Members of every class of pathogen that infect humans also infect plants. Although the exact pathogenic species vary with the infected species, bacteria, fungi, viruses, nematodes, and insects can all cause plant disease. As with animals, plants attacked by insects or other pathogens use a set of complex metabolic responses that lead to the formation of defensive chemical compounds that fight infection or make the plant less attractive to insects and other herbivores.[37] (see: plant defense against herbivory).

Like invertebrates, plants neither generate antibody or T-cell responses nor possess mobile cells that detect and attack pathogens. In addition, in case of infection, parts of some plants are treated as disposable and replaceable, in ways that few animals can. Walling off or discarding a part of a plant helps stop infection spread.[37]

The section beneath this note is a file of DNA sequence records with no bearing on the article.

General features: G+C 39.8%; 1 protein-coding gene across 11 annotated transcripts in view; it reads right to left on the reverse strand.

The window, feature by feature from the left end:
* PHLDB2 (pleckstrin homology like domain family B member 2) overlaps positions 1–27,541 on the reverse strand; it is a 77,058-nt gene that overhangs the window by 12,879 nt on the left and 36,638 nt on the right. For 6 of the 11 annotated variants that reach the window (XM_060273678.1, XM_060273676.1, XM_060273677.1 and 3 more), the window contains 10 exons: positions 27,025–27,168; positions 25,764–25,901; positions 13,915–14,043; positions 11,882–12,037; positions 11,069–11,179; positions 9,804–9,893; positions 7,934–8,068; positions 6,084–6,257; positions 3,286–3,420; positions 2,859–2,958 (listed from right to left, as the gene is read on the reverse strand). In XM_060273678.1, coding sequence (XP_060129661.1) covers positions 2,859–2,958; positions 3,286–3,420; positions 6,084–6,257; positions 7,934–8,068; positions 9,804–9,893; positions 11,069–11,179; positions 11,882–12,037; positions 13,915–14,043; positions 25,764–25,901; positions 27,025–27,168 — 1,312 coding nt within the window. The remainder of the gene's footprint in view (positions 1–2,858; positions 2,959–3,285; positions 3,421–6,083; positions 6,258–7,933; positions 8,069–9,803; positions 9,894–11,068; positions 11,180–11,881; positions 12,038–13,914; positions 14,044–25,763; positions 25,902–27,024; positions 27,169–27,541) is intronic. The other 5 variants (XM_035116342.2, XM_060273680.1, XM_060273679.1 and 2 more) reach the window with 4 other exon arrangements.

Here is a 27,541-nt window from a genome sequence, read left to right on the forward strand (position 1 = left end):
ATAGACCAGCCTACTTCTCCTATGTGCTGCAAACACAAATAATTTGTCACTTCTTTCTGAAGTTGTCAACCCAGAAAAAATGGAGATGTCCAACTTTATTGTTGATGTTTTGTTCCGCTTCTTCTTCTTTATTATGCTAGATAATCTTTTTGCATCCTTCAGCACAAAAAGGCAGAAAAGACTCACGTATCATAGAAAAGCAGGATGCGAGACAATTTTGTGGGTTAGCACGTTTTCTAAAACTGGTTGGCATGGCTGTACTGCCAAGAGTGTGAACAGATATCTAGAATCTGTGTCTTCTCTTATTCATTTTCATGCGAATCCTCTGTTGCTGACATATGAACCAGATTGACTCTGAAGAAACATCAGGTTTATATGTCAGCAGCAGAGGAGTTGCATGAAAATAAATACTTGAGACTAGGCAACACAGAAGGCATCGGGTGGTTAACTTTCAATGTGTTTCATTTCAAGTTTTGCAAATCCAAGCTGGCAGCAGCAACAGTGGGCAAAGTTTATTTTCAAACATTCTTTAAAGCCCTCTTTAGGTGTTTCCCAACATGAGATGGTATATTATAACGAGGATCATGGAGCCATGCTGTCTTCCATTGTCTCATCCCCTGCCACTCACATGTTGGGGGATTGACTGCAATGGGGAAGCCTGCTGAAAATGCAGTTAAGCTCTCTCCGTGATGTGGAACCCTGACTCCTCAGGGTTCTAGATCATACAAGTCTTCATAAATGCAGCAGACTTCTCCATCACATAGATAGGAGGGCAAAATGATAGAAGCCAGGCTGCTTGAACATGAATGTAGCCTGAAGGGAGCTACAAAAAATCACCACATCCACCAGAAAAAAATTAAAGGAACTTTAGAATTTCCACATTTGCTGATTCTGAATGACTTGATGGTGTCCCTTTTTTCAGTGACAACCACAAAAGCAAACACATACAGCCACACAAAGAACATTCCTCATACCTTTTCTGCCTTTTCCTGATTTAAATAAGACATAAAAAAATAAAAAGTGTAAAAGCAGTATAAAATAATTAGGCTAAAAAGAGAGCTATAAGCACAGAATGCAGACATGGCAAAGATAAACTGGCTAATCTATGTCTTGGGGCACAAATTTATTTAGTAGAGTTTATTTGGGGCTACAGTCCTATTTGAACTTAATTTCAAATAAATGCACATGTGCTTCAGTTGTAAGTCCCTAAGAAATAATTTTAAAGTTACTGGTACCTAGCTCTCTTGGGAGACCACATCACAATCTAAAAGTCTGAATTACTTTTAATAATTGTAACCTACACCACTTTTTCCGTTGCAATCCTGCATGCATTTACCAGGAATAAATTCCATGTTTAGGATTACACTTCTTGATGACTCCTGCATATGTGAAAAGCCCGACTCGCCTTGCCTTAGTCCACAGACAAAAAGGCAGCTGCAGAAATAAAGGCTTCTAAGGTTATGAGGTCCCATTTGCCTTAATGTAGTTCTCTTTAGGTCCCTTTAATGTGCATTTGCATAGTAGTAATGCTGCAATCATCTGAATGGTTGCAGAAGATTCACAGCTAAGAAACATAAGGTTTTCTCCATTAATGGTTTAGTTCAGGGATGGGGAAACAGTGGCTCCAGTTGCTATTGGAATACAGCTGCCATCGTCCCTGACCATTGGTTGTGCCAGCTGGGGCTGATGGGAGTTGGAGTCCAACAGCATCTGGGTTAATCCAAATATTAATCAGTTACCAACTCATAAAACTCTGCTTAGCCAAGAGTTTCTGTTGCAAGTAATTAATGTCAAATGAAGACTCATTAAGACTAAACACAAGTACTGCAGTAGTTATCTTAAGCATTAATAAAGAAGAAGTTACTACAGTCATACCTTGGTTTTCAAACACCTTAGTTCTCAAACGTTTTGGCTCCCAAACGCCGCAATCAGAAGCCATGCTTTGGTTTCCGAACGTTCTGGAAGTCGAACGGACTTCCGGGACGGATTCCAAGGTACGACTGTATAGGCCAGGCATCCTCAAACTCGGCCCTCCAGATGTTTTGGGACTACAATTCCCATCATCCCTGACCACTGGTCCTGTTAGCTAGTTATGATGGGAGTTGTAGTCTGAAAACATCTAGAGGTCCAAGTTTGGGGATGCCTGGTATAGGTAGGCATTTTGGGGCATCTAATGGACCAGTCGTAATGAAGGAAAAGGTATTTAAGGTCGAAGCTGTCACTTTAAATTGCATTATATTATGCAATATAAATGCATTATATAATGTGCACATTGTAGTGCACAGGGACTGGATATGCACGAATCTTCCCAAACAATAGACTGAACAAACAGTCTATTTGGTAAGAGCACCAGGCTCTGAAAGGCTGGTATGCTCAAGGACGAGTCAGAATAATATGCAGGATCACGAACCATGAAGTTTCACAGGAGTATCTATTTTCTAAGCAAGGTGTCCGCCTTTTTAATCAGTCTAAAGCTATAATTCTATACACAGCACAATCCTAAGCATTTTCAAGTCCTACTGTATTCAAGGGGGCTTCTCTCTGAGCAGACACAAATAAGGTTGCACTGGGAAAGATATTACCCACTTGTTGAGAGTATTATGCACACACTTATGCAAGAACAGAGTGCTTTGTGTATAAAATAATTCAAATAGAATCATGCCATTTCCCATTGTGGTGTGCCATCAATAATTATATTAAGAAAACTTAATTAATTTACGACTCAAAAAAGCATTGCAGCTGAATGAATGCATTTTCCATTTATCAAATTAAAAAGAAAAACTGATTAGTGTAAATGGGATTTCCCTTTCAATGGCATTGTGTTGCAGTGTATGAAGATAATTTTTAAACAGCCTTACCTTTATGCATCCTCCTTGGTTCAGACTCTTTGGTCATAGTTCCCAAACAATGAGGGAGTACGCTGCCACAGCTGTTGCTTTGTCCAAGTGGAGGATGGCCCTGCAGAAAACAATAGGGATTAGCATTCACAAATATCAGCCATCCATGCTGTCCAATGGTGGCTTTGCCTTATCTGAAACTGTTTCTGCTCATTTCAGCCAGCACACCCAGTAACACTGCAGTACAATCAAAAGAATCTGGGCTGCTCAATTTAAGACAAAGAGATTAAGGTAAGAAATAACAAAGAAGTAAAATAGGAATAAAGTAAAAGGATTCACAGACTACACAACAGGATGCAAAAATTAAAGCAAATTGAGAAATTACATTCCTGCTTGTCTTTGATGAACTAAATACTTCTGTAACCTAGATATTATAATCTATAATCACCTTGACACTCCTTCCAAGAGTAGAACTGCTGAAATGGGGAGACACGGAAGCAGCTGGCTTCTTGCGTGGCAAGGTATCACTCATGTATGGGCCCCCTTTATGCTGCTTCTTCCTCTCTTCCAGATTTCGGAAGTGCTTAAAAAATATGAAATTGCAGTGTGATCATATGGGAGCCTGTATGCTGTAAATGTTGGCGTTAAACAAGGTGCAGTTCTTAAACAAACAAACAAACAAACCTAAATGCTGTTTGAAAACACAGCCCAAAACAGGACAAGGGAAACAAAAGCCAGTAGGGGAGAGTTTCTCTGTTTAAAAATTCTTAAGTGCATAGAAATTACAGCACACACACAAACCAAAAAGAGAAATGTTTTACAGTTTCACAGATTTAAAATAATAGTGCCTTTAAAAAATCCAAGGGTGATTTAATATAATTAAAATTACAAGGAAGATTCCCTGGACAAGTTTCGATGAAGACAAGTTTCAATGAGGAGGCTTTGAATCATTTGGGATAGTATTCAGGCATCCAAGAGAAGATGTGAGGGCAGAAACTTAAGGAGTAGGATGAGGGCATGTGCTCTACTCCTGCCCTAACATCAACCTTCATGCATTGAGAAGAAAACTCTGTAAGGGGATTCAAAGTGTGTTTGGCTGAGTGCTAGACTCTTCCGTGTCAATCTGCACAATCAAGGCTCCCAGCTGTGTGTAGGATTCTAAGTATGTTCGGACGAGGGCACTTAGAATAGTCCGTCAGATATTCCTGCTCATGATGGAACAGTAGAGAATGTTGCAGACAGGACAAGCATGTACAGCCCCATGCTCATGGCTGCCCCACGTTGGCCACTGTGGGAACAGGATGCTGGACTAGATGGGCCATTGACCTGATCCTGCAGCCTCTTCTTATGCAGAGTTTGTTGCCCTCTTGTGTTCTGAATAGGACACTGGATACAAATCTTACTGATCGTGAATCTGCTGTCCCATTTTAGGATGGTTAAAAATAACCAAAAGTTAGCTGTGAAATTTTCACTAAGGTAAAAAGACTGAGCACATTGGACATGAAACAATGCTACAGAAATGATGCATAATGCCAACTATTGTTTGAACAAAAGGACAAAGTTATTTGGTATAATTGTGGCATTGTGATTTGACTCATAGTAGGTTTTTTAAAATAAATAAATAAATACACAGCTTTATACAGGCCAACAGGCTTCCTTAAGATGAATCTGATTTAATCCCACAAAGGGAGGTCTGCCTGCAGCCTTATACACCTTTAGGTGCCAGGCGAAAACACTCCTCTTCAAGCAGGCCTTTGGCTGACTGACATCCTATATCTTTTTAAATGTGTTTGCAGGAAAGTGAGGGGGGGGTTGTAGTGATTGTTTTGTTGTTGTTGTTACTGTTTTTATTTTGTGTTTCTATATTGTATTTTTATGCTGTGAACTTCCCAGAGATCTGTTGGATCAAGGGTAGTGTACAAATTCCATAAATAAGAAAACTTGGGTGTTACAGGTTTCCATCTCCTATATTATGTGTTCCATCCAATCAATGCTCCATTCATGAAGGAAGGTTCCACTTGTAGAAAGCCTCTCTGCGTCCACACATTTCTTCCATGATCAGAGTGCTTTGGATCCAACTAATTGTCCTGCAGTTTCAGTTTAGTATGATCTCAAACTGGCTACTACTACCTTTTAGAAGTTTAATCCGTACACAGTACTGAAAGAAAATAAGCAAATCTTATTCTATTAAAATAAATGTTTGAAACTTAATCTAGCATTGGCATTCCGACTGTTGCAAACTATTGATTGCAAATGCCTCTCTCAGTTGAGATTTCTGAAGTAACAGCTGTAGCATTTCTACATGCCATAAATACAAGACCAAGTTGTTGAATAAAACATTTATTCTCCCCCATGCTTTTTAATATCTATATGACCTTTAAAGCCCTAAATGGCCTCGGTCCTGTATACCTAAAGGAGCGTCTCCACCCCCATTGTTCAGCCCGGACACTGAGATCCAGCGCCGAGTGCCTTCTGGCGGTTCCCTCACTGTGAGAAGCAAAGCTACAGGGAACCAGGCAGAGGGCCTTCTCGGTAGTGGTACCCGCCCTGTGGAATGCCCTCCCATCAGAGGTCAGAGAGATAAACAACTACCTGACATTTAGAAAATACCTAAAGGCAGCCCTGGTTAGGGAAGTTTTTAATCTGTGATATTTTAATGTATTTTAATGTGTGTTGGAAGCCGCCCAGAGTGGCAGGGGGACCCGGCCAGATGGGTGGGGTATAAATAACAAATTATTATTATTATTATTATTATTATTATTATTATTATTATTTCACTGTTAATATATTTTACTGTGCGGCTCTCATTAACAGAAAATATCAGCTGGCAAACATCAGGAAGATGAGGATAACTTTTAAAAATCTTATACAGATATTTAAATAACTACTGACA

Most plant immune responses involve systemic chemical signals sent throughout a plant. Plants use PRRs to recognize conserved microbial signatures. This recognition triggers an immune response. The first plant receptors of conserved microbial signatures were identified in rice (XA21, 1995)[38][39] and in Arabidopsis (FLS2, 2000).[40] Plants also carry immune receptors that recognize variable pathogen effectors. These include the NBS-LRR class of proteins. When a part of a plant becomes infected with a microbial or viral pathogen, in case of an incompatible interaction triggered by specific elicitors, the plant produces a localized hypersensitive response (HR), in which cells at the site of infection undergo rapid apoptosis to prevent spread to other parts of the plant. HR has some similarities to animal pyroptosis, such as a requirement of caspase-1-like proteolytic activity of VPEγ, a cysteine protease that regulates cell disassembly during cell death.[41]